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"'Trauma' is just a trendy word for wounds." ~Cathy

A few connected and disjointed thoughts on trauma:


A couple of years ago, I joined an Artists as Change Agents cohort that was led by EMCarts. In various forms and iterations, our group has met to support one another and our artistic practices. One of the change agents is a pastor-painter-clinical pastoral care educator named Cathy. Cathy, in all her fiery wisdom, was rant-praying-venting-sharing the other day on a zoom call about how talk about "trauma" has become trendy. She wasn't making trauma or the experience of trauma small. In fact, her vocation is centered around listening and caring through trauma. But, she was bemoaning the trendiness of it. During her rant, she said, "'Trauma' is just a trendy word for wounds." That phrase stuck with me.

These moments, the not knowing what to do, how to cope, what is real, and how we should all think and be, the whole thing is very surreal. I've paid way too much attention to social media lately, probably because of the false sense of connection it provides. And in my social media scrolling, I have come across a few helpful posts from @seaglasstherapy on instagram and @alexixrockley on twitter:




Having to direct other humans through daily actions, strategic planning, and organizational adaptation in moments when the brain isn't functioning at maximum capacity is a real trick. I'm not good at it. I'm not supposed to be.

Our black sisters at prayers listed 4 people in one evening. In evening prayers, I've noticed that the participants who are black are the ones listing names of people they know who have died. I don't know anyone who has died from COVID19 yet. Our black sisters at prayers listed 4 people in one evening. I'm so angry that anyone could conceive of the notion that black, brown, and poor folks are disposable; that the capitalism's health is more important that a human's life. Prayer requests were shared for nightmares- images of "reopeners" screaming, shouting at the door step, coming to take friends and family.

I have heard some inside my head talk that sounds like this: "I've reached out to folks and they haven't responded. This is showing me who my real friends are." I saw a post that challenged my perspective: "This is a pandemic, yall. This is not the time to test folks' level of dependency or friendship with you." It was helpful for me to remember. I certainly do not want to be judged or measured in my capacity as a friend right now. So, how in the world could I even attempt to do that to someone else?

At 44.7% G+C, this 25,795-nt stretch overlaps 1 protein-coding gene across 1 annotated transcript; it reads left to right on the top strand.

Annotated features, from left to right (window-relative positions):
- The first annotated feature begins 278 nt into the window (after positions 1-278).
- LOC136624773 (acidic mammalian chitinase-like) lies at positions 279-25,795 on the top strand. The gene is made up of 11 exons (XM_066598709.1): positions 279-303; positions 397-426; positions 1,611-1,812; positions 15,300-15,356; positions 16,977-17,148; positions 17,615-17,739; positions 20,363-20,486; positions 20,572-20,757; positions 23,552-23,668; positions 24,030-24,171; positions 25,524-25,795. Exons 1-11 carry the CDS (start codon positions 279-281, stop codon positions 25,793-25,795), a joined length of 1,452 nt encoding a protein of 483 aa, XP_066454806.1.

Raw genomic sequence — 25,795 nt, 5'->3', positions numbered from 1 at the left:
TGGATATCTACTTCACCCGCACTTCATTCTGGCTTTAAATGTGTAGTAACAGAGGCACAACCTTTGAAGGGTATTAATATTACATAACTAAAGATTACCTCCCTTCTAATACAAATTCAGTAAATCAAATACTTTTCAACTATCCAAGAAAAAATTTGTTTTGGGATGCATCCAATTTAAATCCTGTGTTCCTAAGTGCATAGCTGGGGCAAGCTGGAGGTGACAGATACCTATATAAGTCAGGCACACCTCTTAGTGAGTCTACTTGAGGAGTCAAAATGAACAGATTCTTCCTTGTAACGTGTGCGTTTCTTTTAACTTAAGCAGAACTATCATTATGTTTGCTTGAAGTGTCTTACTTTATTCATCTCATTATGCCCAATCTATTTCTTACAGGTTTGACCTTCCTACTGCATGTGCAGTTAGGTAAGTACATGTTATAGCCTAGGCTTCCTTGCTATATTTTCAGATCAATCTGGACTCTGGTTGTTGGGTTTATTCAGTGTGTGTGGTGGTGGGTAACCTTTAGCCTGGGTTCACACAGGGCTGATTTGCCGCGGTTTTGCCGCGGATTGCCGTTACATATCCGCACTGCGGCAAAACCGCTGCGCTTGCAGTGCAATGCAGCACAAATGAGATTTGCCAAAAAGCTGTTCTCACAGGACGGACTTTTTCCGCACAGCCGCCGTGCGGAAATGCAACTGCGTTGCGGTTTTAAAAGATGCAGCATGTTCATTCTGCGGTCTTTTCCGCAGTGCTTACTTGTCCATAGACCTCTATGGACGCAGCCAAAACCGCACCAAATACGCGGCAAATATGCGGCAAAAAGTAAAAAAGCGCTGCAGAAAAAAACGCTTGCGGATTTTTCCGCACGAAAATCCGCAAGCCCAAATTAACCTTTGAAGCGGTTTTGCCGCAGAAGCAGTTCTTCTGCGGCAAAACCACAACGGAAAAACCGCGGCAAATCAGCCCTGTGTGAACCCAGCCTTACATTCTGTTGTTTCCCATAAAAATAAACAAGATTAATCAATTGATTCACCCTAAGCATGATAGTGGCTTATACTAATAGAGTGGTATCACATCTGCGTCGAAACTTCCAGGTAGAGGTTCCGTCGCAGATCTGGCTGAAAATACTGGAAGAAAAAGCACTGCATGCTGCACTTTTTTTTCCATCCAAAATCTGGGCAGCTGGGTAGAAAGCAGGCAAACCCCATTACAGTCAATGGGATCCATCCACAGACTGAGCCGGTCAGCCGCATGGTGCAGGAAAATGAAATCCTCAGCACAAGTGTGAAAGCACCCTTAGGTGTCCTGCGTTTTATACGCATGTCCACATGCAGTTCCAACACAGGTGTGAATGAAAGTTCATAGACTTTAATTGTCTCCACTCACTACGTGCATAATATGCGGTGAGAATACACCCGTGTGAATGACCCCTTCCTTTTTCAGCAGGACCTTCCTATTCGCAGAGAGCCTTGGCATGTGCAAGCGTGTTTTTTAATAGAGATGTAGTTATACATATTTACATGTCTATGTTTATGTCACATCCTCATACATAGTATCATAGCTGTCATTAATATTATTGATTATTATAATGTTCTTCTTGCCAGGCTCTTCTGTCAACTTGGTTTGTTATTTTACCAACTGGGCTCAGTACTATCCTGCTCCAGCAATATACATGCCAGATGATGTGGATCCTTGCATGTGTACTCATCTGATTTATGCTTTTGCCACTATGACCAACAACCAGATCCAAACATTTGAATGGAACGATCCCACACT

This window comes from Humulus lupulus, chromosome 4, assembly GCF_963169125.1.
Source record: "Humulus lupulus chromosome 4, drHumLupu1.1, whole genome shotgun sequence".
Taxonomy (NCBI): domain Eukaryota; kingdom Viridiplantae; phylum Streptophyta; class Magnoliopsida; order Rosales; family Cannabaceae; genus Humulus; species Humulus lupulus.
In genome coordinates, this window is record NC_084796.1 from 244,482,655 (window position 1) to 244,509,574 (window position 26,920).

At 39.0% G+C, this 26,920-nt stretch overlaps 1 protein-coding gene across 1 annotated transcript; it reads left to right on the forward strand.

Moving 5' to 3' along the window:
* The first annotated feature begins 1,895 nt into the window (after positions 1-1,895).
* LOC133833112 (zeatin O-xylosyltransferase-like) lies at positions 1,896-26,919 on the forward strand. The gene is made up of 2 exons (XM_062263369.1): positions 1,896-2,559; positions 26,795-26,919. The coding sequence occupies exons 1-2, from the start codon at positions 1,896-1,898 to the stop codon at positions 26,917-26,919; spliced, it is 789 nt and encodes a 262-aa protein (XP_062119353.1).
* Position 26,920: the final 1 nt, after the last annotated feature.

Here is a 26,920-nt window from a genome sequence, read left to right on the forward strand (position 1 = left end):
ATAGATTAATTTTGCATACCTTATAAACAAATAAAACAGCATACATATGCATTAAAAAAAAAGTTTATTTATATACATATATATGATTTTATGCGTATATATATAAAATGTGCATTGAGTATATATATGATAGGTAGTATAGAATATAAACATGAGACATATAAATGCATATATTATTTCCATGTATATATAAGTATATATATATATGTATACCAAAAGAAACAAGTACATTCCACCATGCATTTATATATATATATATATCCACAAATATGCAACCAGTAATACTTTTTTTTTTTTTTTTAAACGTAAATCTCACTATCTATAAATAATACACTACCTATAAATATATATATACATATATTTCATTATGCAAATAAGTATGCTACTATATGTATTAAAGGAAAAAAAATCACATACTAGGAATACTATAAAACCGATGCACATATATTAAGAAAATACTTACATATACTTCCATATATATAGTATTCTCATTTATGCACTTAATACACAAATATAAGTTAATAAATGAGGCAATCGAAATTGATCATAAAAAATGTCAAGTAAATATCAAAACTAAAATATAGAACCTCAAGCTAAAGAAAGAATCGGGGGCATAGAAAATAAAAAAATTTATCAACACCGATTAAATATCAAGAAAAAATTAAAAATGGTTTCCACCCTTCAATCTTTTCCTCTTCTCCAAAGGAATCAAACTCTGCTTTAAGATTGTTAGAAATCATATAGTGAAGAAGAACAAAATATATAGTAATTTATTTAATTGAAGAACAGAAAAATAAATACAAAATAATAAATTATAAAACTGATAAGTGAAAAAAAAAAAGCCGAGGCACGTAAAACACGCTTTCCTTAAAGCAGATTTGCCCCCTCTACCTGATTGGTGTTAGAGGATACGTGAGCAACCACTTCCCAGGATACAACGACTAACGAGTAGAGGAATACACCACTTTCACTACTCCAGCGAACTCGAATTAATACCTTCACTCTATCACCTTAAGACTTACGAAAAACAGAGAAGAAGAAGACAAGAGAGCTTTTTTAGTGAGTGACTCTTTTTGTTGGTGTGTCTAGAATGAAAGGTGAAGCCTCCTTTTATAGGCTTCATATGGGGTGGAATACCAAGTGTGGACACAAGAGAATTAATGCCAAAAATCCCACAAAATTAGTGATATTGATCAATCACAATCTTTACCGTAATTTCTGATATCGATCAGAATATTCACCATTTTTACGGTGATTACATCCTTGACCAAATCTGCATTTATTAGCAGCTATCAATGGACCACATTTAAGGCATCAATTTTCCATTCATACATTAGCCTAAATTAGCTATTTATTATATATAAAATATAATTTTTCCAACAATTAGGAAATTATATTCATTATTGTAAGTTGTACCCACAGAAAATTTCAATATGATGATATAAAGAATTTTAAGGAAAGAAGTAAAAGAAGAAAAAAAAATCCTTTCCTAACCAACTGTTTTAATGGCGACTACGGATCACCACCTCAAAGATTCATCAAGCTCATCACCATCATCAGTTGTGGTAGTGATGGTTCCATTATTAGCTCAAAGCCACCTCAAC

The kid two doors down seems to be the "man of the house," at home and responsible for his three younger siblings. He is 13 years old. This week, folks on an online platform plastered his face all over messages calling him scum. We saw police talking to him this week. Four police cars. One kid.

A man stops by our porch every day. He says he no longer wants to live. We have taken him to the mental hospital. He is back. Again he tells us he no longer wants to live.

A young dad tells us he recently had a bad month when he had no lights. When he didn't have his lights on, he couldn't visit with his toddler son. It was the 1 year anniversary of a great grandmother's death. Her name was Sammy. The family went to the grave. They had a cookout afterward. The daily soundtrack of Enderly Park is trucks, muffler-less motorbikes, and bass. How can things be so normal and so different at the same time?

I remind my kindred to wear a helmet. He takes turns popping wheelies and doing tricks, first on his bicycle and then on his motor bike. He doesn't wear a helmet. A man on the online platform says that he knows where this kid lives and that he has a conceal carry license and will take things into his own hands if he has to. The church pastor next door has parked the church bus and van in a spot that blocks my view of my kindred's front porch. I try to reach up on tippy toes to check in. Make sure those blue lights aren't for him. I text him. "Be careful. I love you. Make smart choices. Are you at home?" I walk over and knock on his door daily. It is really hard to keep the 6ft distance. His mom is an essential worker. When he answers the door, I want to give him a hug.

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